If the airline sold more tickets than there are seats on the plane, some passengers might be denied boarding. If this happens to you, know that EU and US regulations protect your right and you may be entitled to an overbooked flight compensation. Learn more about your rights and what to do when your flight is overbooked.

      When Are You Eligible for Overbooked Flight Compensation?

      In general, to claim compensation for an overbooked flight, the following conditions must be met:

      𑂽 There were more people present for boarding than there were seats on the plane
      𑂽 You did not surrender your seat voluntarily, in exchange for a voucher, airline miles, or any other benefits
      𑂽 You were not denied boarding for a reason other than the overbooking of the plane (e.g. you arrived late at the gate, you were missing travel documents, etc.)

       

      How long after the overbooking can I claim compensation?

      Even if it happened several years ago, you can still claim an overbooking compensation. In general, you can claim for a flight that took place up to 3 years ago, but it actually depends on each country’s statute of limitations. 

      Here are a few examples of how far back you can claim:

      • Austria: 3 years
      • Belgium: 1 year
      • France: 5 years
      • Germany: 3 years
      • Italy: 2 years
      • Portugal: 3 years
      • Spain: 5 years
      • Switzerland: 10 years
      • United Kingdom: 5 years (6 years in Scotland)

      Read our post on the statute of limitation for flight compensations if your country isn't on the list. 

       

      How Much Compensation Can You Claim For Flight Cancellations?

      The amount of the compensation for overbooking varies depending on whether it is EC261 or US regulations that are applicable.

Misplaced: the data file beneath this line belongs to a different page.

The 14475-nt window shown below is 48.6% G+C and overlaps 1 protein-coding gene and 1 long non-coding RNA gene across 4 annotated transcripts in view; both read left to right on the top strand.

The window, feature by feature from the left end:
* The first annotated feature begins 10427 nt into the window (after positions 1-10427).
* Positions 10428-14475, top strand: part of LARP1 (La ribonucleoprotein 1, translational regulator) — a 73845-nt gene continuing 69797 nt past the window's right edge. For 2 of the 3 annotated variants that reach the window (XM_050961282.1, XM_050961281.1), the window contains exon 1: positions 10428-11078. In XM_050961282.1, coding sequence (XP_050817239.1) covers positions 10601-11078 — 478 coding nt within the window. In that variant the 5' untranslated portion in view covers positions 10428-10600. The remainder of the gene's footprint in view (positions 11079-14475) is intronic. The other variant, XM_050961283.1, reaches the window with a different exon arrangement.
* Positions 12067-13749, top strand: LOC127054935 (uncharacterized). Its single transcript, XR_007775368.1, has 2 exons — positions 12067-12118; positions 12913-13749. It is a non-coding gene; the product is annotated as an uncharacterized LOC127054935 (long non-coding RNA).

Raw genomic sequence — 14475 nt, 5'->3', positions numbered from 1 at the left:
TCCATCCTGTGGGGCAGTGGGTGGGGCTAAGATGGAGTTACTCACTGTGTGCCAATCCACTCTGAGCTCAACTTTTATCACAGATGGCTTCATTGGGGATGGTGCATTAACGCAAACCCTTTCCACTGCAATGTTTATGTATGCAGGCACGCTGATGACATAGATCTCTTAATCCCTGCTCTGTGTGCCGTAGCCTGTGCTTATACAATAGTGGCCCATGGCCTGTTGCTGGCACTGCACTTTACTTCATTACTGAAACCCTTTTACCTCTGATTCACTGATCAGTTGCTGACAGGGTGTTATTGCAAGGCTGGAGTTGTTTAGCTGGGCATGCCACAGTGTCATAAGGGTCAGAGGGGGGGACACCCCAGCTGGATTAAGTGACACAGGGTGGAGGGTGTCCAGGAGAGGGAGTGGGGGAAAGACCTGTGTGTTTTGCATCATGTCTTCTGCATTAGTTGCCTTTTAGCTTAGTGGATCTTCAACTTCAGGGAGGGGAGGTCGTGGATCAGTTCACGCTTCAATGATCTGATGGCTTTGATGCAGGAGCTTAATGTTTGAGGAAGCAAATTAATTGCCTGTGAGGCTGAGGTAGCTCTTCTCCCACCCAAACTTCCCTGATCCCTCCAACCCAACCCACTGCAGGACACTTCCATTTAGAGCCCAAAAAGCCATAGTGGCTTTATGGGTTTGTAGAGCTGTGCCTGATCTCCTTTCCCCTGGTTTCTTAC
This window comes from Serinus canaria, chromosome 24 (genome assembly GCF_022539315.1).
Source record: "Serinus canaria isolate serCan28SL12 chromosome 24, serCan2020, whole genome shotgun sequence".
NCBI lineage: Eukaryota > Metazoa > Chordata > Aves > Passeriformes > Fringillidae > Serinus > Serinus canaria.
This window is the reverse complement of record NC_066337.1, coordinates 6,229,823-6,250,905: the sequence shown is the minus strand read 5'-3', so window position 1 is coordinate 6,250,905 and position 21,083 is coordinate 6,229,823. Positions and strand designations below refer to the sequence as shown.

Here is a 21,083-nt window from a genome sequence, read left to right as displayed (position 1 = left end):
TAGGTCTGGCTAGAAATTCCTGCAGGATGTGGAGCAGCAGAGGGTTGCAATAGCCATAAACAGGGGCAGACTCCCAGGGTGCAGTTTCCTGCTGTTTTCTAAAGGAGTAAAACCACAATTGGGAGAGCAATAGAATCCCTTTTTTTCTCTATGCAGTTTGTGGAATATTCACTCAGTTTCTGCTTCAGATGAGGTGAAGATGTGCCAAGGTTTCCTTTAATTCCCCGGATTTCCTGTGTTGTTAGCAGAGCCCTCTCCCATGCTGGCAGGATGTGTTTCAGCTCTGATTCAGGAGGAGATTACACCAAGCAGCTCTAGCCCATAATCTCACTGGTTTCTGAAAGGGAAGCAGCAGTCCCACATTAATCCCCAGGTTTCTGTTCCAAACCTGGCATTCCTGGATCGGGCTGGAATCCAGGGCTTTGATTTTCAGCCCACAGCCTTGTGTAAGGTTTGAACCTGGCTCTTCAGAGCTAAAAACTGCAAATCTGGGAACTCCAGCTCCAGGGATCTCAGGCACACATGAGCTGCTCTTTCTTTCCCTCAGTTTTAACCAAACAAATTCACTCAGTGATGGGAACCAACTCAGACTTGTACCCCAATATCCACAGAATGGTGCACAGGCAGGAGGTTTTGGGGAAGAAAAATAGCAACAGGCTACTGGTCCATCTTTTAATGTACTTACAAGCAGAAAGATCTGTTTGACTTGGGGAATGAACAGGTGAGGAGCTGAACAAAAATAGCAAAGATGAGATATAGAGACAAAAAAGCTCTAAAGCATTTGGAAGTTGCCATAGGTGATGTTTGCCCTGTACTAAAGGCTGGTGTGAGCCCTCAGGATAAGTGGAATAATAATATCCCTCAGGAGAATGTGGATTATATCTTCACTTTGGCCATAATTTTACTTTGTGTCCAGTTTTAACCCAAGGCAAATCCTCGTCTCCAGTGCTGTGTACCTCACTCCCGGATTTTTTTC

Overbooked flight compensation according to EC261

      The EU Regulation 261/2004 (or EC261 in short) acts as the reference when it comes to passenger rights in the EU. It determines the rules for compensation for flights under its jurisdiction, which may include flights from outside the EU (more on that below).

      How much you’re entitled to in compensation for your boarding denial as a result of an overbooked flight varies based on the distance of your flight and its itinerary (whether it was in the EU or not).

      Here’s a summary of overbooked flight compensation amounts, as per EC261:

      Flight distance and itinerary Compensation amount
      All flights 1,500km or less 250€
      Internal EU flights over 1,500km 400€
      Non-internal EU flights between 1,500-3,500km 400€
      Non-internal EU flights over 3,500km 600€

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          Overbooked flight compensation according to US regulations

          First of all, if you’re bumped off an overbooked flight, the airline may offer you an alternate flight. 

          If it doesn’t, you are entitled to 400% of the price of your one-way ticket (limited to $1,350) as well as the refund of the additional fees you have paid as part of your reservation, when applicable (e.g. additional luggage, seat upgrade, etc.).

          If the airline does offer you an alternative flight to your destination, the compensation amount is based on:
          Whether your fight is a domestic US flight or an international one
          How late do you reach your destination, compared to what was planned had you boarded the original flight

          The following table summarizes the compensation amounts you can claim for each scenario:

          Delay at arrival 0-1 hour 1-2 hours 2-4 hours 4+ hours
          US domestic flight No compensation 200% of one-way fare (cannot exceed $675) 400% of one-way fare (cannot exceed $1,350) 400% of one-way fare (cannot exceed $1,350)
          International flight No compensation 200% of one-way fare (cannot exceed $675) 200% of one-way fare (cannot exceed $675) 400% of one-way fare (cannot exceed $1,350)

           

          Note that according to US regulations, the airline must compensate you at the airport if you make the request.